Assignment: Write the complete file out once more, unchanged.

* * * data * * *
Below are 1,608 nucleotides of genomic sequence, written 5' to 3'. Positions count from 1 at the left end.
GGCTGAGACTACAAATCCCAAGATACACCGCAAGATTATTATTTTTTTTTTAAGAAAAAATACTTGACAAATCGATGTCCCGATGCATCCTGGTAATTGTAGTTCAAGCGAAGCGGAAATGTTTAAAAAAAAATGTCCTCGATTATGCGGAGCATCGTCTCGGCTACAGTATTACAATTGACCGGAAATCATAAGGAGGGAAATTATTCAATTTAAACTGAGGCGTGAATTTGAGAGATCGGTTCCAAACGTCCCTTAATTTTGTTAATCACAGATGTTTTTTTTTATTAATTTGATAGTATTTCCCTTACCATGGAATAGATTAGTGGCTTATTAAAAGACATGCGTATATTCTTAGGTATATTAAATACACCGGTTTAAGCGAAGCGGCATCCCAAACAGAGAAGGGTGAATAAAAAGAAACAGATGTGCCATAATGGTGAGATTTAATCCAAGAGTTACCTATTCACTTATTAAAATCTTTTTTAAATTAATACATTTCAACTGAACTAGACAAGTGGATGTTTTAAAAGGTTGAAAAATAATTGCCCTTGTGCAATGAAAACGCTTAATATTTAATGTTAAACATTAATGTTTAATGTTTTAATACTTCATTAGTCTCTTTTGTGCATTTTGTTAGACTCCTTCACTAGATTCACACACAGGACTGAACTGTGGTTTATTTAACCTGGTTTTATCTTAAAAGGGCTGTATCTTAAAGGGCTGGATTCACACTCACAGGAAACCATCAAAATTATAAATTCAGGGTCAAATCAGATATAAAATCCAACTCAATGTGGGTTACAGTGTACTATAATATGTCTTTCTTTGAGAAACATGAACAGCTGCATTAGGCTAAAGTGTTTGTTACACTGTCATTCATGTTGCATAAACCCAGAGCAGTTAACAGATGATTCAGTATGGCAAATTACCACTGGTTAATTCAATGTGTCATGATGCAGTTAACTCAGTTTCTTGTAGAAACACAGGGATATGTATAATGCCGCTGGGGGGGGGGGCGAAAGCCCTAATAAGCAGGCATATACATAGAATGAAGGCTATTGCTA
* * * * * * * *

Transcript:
Below are 1,608 nucleotides of genomic sequence, written 5' to 3'. Positions count from 1 at the left end.
GGCTGAGACTACAAATCCCAAGATACACCGCAAGATTATTATTTTTTTTTTAAGAAAAAATACTTGACAAATCGATGTCCCGATGCATCCTGGTAATTGTAGTTCAAGCGAAGCGGAAATGTTTAAAAAAAAATGTCCTCGATTATGCGGAGCATCGTCTCGGCTACAGTATTACAATTGACCGGAAATCATAAGGAGGGAAATTATTCAATTTAAACTGAGGCGTGAATTTGAGAGATCGGTTCCAAACGTCCCTTAATTTTGTTAATCACAGATGTTTTTTTTTATTAATTTGATAGTATTTCCCTTACCATGGAATAGATTAGTGGCTTATTAAAAGACATGCGTATATTCTTAGGTATATTAAATACACCGGTTTAAGCGAAGCGGCATCCCAAACAGAGAAGGGTGAATAAAAAGAAACAGATGTGCCATAATGGTGAGATTTAATCCAAGAGTTACCTATTCACTTATTAAAATCTTTTTTAAATTAATACATTTCAACTGAACTAGACAAGTGGATGTTTTAAAAGGTTGAAAAATAATTGCCCTTGTGCAATGAAAACGCTTAATATTTAATGTTAAACATTAATGTTTAATGTTTTAATACTTCATTAGTCTCTTTTGTGCATTTTGTTAGACTCCTTCACTAGATTCACACACAGGACTGAACTGTGGTTTATTTAACCTGGTTTTATCTTAAAAGGGCTGTATCTTAAAGGGCTGGATTCACACTCACAGGAAACCATCAAAATTATAAATTCAGGGTCAAATCAGATATAAAATCCAACTCAATGTGGGTTACAGTGTACTATAATATGTCTTTCTTTGAGAAACATGAACAGCTGCATTAGGCTAAAGTGTTTGTTACACTGTCATTCATGTTGCATAAACCCAGAGCAGTTAACAGATGATTCAGTATGGCAAATTACCACTGGTTAATTCAATGTGTCATGATGCAGTTAACTCAGTTTCTTGTAGAAACACAGGGATATGTATAATGCCGCTGGGGGGGGGGGCGAAAGCCCTAATAAGCAGGCATATACATAGAATGAAGGCTATTGCTA